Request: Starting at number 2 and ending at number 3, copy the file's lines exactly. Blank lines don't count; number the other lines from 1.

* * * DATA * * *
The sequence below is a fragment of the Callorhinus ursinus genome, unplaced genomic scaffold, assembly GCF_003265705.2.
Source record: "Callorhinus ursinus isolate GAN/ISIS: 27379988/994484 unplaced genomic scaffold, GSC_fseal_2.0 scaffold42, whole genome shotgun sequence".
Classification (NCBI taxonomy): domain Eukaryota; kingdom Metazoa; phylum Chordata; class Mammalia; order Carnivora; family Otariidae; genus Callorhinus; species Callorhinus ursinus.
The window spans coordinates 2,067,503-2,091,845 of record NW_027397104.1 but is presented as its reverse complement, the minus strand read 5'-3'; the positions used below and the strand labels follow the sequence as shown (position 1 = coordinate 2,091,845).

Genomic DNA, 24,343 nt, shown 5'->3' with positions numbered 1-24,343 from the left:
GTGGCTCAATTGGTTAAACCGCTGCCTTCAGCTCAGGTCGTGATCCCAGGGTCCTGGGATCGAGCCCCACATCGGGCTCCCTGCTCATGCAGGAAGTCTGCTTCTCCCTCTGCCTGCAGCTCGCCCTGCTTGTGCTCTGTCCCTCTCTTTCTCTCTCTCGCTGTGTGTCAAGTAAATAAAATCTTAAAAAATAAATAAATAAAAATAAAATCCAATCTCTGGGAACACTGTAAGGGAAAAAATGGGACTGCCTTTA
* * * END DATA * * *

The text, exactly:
Source record: "Callorhinus ursinus isolate GAN/ISIS: 27379988/994484 unplaced genomic scaffold, GSC_fseal_2.0 scaffold42, whole genome shotgun sequence".
Classification (NCBI taxonomy): domain Eukaryota; kingdom Metazoa; phylum Chordata; class Mammalia; order Carnivora; family Otariidae; genus Callorhinus; species Callorhinus ursinus.